Actually, despite all that jive earlier on about this being an un-revolutionary Oneida album, I really think "Secret Wars" is one of the best things they've ever done.. I mean, reread the above paragraph - does that sound 'unrevolutionary' to you?? Sure, 'Secret Wars' isn't going to give anybody a heart attack, but it's so well realised, it's got so much depth, some of the best lyrics they've ever written and some of the freakiest noise, so many weird little mysteries to uncode. Even more so than "Anthem of the Moon" it is a truly (yeah, I know I'm overusing this word appallingly) psychedelic record. Now if you'll excuse me, I'm off to get lost in it...
Review by Ben at 2:00 pm
Discuss this review
Gorky's Zygotic Mynci - Sleep/Holiday (Sanctuary)
For the last few years, Gorky's Zygotic Mynci have been furrowing their own field, pushing on down their own peculiar route. Alt.country is an overused term, but there are probably specific elements that can be found in the music of those artists who get lumped together under it. Gorky's have been travelling down the path less-travelled, and have created their own little world of alt.folk. Sleep/Holiday continues this journey.
For the most part, it's very, very good, combining the pure pop sensibilities of Spanish Dance Troupe with the acoustic The Blue Trees to great effect. Mow the Lawn's rock 'n' roll standard, for example, recalls Poodle Rockin', and the woozy sway of Happiness is a close relative of The Humming Song.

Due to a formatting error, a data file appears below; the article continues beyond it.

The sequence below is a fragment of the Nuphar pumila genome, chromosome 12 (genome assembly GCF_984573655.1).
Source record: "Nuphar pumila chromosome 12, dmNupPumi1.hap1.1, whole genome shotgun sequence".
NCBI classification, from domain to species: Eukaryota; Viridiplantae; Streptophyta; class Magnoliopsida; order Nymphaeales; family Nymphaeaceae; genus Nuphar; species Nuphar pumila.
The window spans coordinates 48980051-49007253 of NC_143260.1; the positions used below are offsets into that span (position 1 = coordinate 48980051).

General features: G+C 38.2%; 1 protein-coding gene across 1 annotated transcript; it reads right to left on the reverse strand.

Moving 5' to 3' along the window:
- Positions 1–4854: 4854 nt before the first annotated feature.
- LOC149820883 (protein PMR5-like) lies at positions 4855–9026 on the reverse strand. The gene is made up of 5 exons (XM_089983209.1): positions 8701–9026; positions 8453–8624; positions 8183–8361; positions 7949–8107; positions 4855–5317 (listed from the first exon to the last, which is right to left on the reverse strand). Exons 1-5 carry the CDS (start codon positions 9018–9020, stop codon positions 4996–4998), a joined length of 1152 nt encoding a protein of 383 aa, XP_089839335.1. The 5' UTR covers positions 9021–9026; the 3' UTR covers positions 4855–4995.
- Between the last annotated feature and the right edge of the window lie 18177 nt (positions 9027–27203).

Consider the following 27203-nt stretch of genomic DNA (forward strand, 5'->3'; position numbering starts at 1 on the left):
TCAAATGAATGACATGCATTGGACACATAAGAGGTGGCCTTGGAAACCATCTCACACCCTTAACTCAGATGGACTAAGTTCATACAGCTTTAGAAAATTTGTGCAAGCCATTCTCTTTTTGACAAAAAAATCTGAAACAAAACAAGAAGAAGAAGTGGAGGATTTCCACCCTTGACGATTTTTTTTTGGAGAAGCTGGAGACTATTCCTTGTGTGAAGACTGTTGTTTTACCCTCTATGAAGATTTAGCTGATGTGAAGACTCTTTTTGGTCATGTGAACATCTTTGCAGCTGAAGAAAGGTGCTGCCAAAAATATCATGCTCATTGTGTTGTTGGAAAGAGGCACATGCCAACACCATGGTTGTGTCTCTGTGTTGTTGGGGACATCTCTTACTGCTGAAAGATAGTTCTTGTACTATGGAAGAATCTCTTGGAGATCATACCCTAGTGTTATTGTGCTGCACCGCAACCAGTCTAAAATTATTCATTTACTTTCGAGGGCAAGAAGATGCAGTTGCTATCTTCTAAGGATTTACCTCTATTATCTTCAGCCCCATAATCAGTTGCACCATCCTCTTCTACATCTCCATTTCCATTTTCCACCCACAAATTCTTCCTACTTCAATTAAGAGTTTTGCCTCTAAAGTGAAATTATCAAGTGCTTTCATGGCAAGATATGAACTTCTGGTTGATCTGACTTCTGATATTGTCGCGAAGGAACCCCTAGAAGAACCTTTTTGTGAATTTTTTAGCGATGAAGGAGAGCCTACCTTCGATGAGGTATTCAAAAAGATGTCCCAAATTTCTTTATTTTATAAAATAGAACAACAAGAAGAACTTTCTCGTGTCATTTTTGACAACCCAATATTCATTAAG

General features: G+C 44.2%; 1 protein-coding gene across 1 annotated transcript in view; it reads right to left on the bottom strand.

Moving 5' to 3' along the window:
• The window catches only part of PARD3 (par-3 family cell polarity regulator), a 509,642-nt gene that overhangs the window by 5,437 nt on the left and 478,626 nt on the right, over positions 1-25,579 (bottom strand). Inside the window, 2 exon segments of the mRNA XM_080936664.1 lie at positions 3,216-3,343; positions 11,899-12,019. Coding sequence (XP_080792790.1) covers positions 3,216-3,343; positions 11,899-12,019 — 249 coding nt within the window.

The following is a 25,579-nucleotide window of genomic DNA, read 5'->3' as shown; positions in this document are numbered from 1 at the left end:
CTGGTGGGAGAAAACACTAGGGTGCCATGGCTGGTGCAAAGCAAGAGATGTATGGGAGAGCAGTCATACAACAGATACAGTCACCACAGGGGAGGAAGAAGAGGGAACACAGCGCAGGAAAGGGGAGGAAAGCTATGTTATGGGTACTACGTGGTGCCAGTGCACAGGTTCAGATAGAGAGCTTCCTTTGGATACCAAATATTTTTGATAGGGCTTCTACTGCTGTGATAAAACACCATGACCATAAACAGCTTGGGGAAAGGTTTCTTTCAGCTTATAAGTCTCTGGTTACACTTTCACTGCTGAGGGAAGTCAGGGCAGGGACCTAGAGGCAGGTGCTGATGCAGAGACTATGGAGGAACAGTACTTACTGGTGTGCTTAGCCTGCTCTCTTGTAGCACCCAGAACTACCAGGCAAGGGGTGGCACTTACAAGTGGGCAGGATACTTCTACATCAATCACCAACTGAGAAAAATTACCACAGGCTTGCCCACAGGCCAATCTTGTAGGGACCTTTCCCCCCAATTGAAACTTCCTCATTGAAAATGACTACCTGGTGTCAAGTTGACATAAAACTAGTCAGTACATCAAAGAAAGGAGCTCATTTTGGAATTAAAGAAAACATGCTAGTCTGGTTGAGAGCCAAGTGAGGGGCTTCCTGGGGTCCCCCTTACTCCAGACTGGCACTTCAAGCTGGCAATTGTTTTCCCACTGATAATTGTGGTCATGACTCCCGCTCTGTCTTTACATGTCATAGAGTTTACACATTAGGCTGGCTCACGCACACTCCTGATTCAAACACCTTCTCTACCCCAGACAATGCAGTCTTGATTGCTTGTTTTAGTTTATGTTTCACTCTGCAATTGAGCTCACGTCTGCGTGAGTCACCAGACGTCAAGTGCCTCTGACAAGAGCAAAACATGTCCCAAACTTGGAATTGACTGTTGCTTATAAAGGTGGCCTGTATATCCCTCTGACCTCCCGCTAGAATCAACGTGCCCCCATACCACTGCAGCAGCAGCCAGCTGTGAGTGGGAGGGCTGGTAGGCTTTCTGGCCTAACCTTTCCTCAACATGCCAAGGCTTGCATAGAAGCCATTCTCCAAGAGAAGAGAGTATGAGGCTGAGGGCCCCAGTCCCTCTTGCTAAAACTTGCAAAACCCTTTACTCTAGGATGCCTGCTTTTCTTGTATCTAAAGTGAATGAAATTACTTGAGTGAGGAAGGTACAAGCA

That's not to say that there's no progression in their sound. Country does precisely what you'd expect a song with that title to, and does so wonderfully. A short (under two minutes) violin-led jig, it is - like many of their previous highlights - an ode to the Green. Gorky's are at their best when they're playing pretty, deliriously tuneful songs, and this is a prime example. It's the logical next step on from The Blue Trees' rural acoustics.
The other stand-out track on the record is undoubtedly Eyes of Green, Green, Green. Again, it has the lightness of touch and sheer, unadulterated joy for love and life that are present throughout the best Gorky's moments. It's just a shame that they've also rediscovered their old addiction to meandering, pointless songs which are largely free of what makes their best songs so good - the hook.
Two tracks in a row threaten to ruin the experience. The first is Only Takes a Night, the second Pretty as a Bee. Both are woefully overlong (6:36 and 9:28, respectively) and neither has much substance. ..Bee is especially poor, the first six and a half minutes consisting of two slow notes repeated over and over. The eventual appearance of a tune is a relief, but can't make up for the boredom that precedes it.
These two tracks are bookended by a couple which follow a similar formula, but do so much more effectively. Leave My Dreaming and Red Rocks are both slow, languorous pieces, but possess a character and substance that is missing from the songs they surround. The former starts like a Beach Boys instrumental and opens up into a sweet melody and some Wilson-style harmonising; the latter is a quiet, fractured track, largely consisting of nothing more than piano and voice, that closes the album in a blanket of simple warmth.
It's still a grand record, just not one that I'd be pointing Gorky's virgins to. The best introduction remains either of the two albums mentioned in the earlier part of this review. When Sleep/Holiday works, it's as superb as anything they've ever done. When it's not so good - which is only on two tracks, remember, but two tracks that go to make up a substantial part of the record's running time - it's pretty poor. The question you need to ask is, can you afford to miss out on the good stuff?
Review by E. Randy at 5:07 pm
Discuss this review
|Email us: barbelithreviews(at)yahoo.co.uk